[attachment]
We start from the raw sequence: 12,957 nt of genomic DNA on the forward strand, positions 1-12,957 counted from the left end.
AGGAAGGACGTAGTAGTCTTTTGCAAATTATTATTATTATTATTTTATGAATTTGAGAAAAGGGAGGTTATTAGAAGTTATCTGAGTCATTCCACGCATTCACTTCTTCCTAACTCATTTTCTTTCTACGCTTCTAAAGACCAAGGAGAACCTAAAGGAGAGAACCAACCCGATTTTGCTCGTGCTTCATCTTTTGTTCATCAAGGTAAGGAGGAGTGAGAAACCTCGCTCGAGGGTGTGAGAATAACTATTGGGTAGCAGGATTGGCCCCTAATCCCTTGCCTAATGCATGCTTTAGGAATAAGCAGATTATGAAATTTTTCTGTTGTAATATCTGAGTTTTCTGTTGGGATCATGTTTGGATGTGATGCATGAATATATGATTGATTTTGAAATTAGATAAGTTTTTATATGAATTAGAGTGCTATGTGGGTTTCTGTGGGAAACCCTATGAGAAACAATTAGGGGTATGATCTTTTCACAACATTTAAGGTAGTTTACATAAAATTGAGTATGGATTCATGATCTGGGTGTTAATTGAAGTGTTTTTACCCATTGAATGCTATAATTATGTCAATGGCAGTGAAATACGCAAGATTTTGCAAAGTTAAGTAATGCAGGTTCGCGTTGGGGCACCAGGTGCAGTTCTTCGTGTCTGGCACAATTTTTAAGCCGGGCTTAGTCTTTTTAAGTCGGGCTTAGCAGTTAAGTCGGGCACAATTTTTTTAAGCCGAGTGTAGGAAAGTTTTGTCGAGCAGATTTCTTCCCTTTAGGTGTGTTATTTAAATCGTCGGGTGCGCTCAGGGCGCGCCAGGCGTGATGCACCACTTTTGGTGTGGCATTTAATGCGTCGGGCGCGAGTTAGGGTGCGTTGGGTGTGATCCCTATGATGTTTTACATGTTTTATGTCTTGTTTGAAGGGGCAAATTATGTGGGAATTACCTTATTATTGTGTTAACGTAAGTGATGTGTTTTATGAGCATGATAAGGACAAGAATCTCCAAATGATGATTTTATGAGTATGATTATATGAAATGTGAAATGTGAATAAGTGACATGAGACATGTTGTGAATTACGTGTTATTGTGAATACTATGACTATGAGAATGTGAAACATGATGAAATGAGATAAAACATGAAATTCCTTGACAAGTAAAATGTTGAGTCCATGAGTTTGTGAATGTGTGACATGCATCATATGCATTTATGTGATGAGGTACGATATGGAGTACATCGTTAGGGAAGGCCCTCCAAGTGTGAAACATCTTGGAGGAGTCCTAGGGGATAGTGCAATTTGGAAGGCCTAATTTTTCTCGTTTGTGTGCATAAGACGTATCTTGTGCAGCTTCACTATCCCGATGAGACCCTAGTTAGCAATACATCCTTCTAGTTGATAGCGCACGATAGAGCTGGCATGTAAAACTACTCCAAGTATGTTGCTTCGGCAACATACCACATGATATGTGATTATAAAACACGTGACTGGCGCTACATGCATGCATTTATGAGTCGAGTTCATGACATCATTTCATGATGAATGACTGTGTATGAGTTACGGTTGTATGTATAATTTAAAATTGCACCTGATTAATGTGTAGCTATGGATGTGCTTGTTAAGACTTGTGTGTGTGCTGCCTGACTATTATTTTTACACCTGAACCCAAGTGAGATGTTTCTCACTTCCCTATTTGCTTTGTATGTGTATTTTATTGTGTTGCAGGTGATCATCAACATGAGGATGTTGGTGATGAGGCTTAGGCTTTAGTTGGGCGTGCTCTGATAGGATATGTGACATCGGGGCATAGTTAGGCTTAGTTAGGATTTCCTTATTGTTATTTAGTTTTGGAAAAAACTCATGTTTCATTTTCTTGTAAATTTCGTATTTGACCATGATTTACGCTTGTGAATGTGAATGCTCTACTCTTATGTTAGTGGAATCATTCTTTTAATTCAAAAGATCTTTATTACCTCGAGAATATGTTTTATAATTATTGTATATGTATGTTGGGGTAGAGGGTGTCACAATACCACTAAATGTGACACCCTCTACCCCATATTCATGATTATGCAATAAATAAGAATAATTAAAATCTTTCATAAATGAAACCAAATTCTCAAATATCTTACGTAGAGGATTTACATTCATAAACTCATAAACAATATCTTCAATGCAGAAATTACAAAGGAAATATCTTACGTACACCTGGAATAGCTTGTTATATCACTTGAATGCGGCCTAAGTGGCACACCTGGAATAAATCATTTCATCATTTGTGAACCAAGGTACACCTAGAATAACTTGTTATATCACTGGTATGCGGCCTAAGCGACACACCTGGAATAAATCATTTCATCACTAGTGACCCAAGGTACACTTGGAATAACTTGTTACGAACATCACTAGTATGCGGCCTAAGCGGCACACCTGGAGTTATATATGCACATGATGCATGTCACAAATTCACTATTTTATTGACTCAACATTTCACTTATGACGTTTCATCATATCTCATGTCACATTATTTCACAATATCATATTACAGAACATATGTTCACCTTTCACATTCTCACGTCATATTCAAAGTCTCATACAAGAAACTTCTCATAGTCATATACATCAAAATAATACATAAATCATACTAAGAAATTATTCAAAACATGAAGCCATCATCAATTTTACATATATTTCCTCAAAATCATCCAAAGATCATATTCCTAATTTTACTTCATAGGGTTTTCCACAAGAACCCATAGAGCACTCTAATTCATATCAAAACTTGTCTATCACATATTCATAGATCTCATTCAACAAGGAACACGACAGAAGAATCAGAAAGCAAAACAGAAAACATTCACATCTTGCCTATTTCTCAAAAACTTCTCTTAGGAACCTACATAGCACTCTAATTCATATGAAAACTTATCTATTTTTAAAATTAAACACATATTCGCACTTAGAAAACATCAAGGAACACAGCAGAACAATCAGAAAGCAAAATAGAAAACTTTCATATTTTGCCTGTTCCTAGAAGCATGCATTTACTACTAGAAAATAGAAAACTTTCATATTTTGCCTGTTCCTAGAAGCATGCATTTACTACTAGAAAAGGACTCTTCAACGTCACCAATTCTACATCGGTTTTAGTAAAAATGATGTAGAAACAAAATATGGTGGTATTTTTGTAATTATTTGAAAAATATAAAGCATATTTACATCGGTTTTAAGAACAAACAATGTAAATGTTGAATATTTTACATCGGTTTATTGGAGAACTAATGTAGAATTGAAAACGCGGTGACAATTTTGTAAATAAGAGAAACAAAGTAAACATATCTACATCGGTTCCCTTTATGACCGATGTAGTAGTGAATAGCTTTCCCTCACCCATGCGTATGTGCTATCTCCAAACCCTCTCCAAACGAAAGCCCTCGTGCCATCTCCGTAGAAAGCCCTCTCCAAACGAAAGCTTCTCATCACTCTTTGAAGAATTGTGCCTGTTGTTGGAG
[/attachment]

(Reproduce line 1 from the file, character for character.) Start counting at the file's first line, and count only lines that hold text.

We start from the raw sequence: 12,957 nt of genomic DNA on the forward strand, positions 1-12,957 counted from the left end.